The poor fellows had no help from their officers. The average Russian officer of lower rank was a poor stick with no education and little intelligence. He rarely had any moral fibre whatever. He had not been trained to care for his men nor for their welfare and had been brutal to them if he pleased, without reproof from his superiors. The Russian officer naturally felt no little fear as how the Russian soldier was going to look upon him under the new conditions. Had the officers, as a class, been efficient and courageous, when confronted with the moral and psychological problem presented by the dying out of the soldiers’ enthusiasm, they might have been a useful factor in the situation. As it was, they were worse than useless. Most of them seemed thoroughly cowed. I rarely met one and engaged in any kind of conversation with him that the predominant idea in his mind was not escape from Russia and the Russian army. I do not wish to throw too much blame upon him for this, for it was natural for the officers to wish to get away, but it is deplorable that they were not of better class, for in Siberia at least clever and conscientious work on their part, had they put heart into their efforts, would have resulted in a much better feeling between officers and men.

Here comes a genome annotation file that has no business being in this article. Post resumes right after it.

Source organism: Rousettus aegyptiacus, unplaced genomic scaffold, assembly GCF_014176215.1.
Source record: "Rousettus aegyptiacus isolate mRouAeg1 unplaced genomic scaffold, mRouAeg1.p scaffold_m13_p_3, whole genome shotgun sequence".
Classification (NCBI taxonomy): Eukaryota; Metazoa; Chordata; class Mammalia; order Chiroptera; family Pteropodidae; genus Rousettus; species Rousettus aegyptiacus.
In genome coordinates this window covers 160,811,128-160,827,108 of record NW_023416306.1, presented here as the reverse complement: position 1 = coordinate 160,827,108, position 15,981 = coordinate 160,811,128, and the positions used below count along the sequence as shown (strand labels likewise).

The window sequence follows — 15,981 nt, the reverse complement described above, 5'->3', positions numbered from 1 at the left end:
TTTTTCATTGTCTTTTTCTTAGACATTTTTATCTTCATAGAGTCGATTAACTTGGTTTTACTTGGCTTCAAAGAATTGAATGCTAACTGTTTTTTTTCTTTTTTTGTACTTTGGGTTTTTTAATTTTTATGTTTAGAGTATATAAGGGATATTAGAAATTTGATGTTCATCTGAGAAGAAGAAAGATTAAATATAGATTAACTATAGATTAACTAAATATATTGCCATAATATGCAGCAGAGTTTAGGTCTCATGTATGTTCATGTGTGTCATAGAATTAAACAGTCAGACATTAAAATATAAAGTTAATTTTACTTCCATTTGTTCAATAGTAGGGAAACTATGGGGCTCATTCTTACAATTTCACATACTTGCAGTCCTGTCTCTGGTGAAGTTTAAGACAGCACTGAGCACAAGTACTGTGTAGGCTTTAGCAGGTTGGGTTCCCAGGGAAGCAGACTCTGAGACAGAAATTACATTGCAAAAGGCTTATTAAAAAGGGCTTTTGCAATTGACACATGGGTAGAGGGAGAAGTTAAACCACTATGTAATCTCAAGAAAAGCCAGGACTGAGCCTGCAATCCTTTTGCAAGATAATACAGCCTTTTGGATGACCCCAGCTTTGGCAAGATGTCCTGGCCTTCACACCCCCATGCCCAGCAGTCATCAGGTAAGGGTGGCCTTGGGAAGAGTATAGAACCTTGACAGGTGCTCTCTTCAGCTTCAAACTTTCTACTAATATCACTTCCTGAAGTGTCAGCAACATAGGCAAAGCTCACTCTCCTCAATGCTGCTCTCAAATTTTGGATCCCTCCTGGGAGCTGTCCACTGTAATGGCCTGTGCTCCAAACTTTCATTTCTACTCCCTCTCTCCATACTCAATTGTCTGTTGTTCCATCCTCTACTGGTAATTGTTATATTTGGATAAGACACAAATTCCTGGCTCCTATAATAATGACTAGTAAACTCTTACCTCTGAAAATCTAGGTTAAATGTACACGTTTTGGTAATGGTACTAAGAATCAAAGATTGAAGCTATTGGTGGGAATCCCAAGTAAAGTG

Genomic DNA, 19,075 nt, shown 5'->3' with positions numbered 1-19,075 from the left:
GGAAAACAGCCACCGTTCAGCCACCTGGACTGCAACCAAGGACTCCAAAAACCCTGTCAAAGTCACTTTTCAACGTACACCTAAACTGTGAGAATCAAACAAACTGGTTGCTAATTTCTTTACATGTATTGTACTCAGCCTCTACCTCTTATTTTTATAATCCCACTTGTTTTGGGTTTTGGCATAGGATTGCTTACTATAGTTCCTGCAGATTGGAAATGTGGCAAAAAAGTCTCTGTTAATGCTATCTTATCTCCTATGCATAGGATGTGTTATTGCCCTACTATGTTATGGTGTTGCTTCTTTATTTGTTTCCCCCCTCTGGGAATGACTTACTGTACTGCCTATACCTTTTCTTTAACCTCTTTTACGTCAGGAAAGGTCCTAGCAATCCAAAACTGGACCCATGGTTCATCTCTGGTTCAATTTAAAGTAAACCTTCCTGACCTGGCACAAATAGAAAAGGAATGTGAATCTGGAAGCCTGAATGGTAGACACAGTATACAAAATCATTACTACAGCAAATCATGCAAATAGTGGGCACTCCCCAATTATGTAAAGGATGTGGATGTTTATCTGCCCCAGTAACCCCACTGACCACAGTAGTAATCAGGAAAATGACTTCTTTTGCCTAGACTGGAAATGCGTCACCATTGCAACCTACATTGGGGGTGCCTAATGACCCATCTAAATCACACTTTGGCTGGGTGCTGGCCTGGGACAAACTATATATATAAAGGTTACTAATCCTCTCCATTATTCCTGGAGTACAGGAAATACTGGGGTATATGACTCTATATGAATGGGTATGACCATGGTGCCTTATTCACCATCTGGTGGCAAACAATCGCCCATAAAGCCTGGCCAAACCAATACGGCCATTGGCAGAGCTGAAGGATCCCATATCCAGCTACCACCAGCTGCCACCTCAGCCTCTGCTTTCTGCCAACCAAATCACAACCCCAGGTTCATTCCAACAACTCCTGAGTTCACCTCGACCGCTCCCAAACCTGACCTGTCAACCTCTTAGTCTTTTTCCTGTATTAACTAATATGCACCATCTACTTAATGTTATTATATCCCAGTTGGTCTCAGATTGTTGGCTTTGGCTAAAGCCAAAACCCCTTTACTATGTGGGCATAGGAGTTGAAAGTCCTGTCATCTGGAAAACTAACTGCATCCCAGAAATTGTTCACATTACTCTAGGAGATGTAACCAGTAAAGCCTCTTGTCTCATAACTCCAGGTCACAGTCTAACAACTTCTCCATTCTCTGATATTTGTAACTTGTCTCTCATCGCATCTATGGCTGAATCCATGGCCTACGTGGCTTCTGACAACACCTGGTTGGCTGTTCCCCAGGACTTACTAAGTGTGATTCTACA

As the months passed, the third phase of the transition came on. It was to the credit of the men themselves that some sort of reformation seemed to be working and that it came from themselves from within. This was solely due to the fact that in their own numbers there were some young fellows who possessed no little common sense and honesty of purpose. Discipline of a sort began to reassert itself. It was not the old discipline, which was born of fear of a heavy fist or a club. It was discipline that was being adopted by the men because some of the wiser of their own fellows had shown them that they were better off under discipline, and that they could not be soldiers with-out it. True, it didn’t go very far. Nevertheless, it was a genuine movement and as such was interesting, even in its stages of inception. While the men did not salute their officers, they bore themselves quite differently to their superiors, and there seemed to be hope of the natural enmity that the soldiers had begun to have for the officers disappearing in time. One has to know the Russian army thoroughly to realise how much this meant. The poor Rus-sian soldier has had little for which to live.